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    Faith is told mostly in the first person from the point of view of Sheila, whose older half-brother Art, a priest, is accused of child molestation in Boston in 2002. Sheila believes he is innocent; her younger brother Mike is less sure; their mother can't bear to speak of it. Haigh conveys the intricate emotional balances of the family and the Boston Irish Catholic community beautifully; there is much more to the story than the newspapers report, and Sheila discovers and relates it all to the reader. Haigh handles the sensitive subject matter deftly and unflinchingly. This is a unique book.

  • Posted on 04/12/2012 - 6:08pm

    TitleArtistRelease Date
    ChangedRascal Flatts4/3/2012
    Pink Friday: Roman ReloadedMinaj, Nicki4/3/2012
    A Wasteland CompanionWard, M.4/10/2012
    California 37Train4/17/2012
    Love Is a Four Letter WordMraz, Jason4/17/2012
    Blown AwayUnderwood, Carrie5/1/2012
    Little Broken HeartsJones, Norah5/1/2012
    Now That's What I Call Music! 42Various5/1/2012

  • Posted on 04/12/2012 - 3:07pm

    We have been proud to host 5 School Nights at the library this spring.  Over 500 people have attended these evening open houses which featured raffle drawings, a scavenger hunt, and guest readers.  Many thanks to the school principals, teachers, librarians, and reading specialists for making the evenings such a success.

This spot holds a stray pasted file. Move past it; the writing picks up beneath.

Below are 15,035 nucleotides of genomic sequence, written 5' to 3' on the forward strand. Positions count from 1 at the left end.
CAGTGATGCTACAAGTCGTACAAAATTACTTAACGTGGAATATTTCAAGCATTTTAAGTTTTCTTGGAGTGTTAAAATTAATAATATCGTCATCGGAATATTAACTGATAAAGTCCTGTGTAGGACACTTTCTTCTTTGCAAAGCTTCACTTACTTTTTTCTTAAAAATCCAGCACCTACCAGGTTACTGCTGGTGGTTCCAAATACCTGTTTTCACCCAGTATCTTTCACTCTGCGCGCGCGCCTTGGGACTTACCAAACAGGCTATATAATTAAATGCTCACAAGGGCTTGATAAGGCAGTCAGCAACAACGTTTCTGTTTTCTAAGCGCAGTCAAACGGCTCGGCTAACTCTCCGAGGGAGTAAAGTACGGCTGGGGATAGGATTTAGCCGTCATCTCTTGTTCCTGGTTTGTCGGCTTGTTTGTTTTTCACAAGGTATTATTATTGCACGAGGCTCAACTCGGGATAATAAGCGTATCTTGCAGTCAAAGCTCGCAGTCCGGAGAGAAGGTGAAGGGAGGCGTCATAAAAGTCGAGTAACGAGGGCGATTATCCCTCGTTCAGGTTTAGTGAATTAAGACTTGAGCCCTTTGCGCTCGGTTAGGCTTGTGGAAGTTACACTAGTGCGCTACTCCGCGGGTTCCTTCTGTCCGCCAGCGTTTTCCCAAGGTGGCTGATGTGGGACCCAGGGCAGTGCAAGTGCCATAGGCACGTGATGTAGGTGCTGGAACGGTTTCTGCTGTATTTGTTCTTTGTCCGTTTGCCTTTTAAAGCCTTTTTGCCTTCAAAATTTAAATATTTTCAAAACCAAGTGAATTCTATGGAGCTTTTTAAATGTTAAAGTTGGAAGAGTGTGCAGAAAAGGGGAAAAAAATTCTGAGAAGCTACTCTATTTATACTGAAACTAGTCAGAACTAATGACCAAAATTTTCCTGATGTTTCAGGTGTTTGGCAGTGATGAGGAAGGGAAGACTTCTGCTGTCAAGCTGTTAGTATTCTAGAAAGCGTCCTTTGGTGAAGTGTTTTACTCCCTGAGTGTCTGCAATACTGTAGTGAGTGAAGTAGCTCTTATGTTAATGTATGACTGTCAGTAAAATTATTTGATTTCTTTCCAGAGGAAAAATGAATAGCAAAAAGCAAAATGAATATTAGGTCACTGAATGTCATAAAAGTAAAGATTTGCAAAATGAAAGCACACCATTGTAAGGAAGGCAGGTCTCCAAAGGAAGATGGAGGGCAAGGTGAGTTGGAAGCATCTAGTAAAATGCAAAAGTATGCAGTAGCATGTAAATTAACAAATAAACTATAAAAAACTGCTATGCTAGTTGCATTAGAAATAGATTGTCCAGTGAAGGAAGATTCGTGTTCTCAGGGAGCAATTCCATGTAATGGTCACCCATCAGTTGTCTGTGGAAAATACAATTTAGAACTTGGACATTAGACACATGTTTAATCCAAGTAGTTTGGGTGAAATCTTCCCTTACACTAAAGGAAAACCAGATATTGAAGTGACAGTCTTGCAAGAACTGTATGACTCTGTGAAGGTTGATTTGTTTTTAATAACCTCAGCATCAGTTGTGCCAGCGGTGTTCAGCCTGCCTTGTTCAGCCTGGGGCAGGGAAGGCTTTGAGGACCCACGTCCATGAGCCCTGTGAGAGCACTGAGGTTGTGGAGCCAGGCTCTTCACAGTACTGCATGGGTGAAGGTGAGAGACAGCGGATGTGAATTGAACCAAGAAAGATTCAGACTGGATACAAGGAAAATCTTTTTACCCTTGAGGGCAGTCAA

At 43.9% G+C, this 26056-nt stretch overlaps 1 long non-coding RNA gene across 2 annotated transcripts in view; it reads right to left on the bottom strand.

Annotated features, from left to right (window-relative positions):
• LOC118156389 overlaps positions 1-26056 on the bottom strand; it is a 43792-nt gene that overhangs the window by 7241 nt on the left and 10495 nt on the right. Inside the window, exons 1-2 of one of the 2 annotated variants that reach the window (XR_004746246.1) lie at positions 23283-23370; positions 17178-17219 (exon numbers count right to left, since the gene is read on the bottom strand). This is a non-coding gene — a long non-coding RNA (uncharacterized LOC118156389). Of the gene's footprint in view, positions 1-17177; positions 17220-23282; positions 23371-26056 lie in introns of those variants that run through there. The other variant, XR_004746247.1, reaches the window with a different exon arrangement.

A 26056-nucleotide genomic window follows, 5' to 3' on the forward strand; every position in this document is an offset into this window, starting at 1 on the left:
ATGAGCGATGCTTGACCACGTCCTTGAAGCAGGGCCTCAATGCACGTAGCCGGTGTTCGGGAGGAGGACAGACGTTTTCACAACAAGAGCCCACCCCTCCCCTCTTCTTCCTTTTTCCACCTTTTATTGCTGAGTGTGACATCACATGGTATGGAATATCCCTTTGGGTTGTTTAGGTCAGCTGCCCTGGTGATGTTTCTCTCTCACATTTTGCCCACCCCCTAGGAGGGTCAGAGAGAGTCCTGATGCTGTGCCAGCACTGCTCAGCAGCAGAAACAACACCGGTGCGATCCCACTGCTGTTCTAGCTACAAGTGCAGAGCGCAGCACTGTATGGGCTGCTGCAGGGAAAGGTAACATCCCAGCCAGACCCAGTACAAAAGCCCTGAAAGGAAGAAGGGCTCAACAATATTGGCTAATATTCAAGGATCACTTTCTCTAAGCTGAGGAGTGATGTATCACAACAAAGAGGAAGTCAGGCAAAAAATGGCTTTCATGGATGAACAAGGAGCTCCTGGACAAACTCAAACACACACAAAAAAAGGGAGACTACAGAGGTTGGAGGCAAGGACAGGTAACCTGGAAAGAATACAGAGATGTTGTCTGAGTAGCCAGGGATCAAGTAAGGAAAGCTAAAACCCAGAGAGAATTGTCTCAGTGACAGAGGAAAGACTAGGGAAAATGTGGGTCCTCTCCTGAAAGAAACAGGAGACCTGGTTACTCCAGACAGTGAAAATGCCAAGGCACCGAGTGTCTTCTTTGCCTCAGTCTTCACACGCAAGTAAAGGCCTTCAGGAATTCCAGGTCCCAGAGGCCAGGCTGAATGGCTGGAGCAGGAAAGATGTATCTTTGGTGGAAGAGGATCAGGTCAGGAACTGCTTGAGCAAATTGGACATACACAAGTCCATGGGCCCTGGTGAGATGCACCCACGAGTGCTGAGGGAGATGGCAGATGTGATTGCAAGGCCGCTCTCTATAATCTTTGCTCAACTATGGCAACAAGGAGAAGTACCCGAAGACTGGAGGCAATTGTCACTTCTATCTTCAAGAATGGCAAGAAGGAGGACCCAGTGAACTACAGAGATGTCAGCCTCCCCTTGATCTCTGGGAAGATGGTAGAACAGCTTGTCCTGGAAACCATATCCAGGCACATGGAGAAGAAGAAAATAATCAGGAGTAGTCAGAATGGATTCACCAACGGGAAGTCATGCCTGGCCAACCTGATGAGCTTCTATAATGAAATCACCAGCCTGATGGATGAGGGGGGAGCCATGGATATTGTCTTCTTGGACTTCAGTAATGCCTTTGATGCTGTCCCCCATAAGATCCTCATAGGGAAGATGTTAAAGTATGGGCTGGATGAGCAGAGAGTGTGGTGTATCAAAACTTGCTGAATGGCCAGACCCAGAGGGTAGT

View photos from School Nights:

    Boutwell Early Childhood Center

    Wildwood Early Childhood Center

    Woburn Street School

    West Intermediate School

    North Intermediate School

  • Posted on 04/12/2012 - 10:56am

    Congratulations to the winners of the 2012 Poetry Contest.  This year's theme was animals,inspiring over 200 poems. Winners and honorable meniton recipients are invited to Poetry Night on Tuesday, April 25 to read their poems and receive prizes and certificates. Thank you to our judges: Peggy Kane, President, Friends of the Library, Kate Burnham, Assistant Superintendent of Schools, and Barbara Raab, Children's Librarian.


    Poetry Winners

    Kindergarten – Grade 1 Category


    By Kellen Warren

    Penguins live in igloos that are cold,

    In the Arctic they eat fish we are told.

    The dads stay with their eggs,

    Holding them with their feet and legs.


    Grade 2 -3 Category


    By Ryan Garrant


    The owl lays silently in a tree.

    Silently, the mouse creeps slowly on the woodland floor.

    On silent wings, the owl flies towards thy mouse, flap, flap, flap... but never heard.

    Suddenly the mouse breaks the stillness of the night.

    Eeeek!  sadly, it is too late.

    The owl then flies silently into the night.


    Grade 4-5 Category

    The Poem of the Bad Dog

    By Gianna Misiraca


    Don’t want to fetch sticks,

    Don’t want to sit for my owner,

    I steal food from the fridge

    And take the printer toner.

    I’m the worst dog of all,

    I don’t follow rules,

    I won’t do tricks,

    Those are for fools.

    I’m a realy picky dog,

    I’ll only eat treats,

    But I am so loveable

    I can’t be beat!


    Middle School Category


    By Kathryn Rohleder


    Small and shiny

    Swimming in circles

    Never finding the end

    of the imaginary maze

    The tiny turtle tired out